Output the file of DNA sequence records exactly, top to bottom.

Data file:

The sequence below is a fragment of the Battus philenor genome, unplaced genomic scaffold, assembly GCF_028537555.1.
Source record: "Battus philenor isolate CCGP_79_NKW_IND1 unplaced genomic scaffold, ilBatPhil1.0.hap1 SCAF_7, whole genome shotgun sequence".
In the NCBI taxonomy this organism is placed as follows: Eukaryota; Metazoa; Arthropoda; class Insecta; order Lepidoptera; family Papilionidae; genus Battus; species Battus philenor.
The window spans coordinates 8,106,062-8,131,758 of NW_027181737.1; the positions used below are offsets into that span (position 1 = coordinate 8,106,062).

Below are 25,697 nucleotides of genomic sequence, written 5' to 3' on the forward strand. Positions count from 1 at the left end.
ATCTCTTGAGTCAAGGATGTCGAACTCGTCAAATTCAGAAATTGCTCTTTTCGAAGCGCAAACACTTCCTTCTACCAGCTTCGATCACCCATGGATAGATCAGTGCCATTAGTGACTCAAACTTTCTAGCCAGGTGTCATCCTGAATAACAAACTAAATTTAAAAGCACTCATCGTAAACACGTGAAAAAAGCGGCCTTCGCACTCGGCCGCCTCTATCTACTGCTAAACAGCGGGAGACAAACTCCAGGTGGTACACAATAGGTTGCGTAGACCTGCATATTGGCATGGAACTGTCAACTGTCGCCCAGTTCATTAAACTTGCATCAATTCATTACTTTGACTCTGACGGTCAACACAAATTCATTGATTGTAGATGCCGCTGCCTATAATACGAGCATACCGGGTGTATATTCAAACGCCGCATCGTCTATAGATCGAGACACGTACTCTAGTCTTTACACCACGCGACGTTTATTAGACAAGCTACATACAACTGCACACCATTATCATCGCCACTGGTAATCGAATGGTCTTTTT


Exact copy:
The sequence below is a fragment of the Battus philenor genome, unplaced genomic scaffold, assembly GCF_028537555.1.
Source record: "Battus philenor isolate CCGP_79_NKW_IND1 unplaced genomic scaffold, ilBatPhil1.0.hap1 SCAF_7, whole genome shotgun sequence".
In the NCBI taxonomy this organism is placed as follows: Eukaryota; Metazoa; Arthropoda; class Insecta; order Lepidoptera; family Papilionidae; genus Battus; species Battus philenor.
The window spans coordinates 8,106,062-8,131,758 of NW_027181737.1; the positions used below are offsets into that span (position 1 = coordinate 8,106,062).

Below are 25,697 nucleotides of genomic sequence, written 5' to 3' on the forward strand. Positions count from 1 at the left end.
ATCTCTTGAGTCAAGGATGTCGAACTCGTCAAATTCAGAAATTGCTCTTTTCGAAGCGCAAACACTTCCTTCTACCAGCTTCGATCACCCATGGATAGATCAGTGCCATTAGTGACTCAAACTTTCTAGCCAGGTGTCATCCTGAATAACAAACTAAATTTAAAAGCACTCATCGTAAACACGTGAAAAAAGCGGCCTTCGCACTCGGCCGCCTCTATCTACTGCTAAACAGCGGGAGACAAACTCCAGGTGGTACACAATAGGTTGCGTAGACCTGCATATTGGCATGGAACTGTCAACTGTCGCCCAGTTCATTAAACTTGCATCAATTCATTACTTTGACTCTGACGGTCAACACAAATTCATTGATTGTAGATGCCGCTGCCTATAATACGAGCATACCGGGTGTATATTCAAACGCCGCATCGTCTATAGATCGAGACACGTACTCTAGTCTTTACACCACGCGACGTTTATTAGACAAGCTACATACAACTGCACACCATTATCATCGCCACTGGTAATCGAATGGTCTTTTT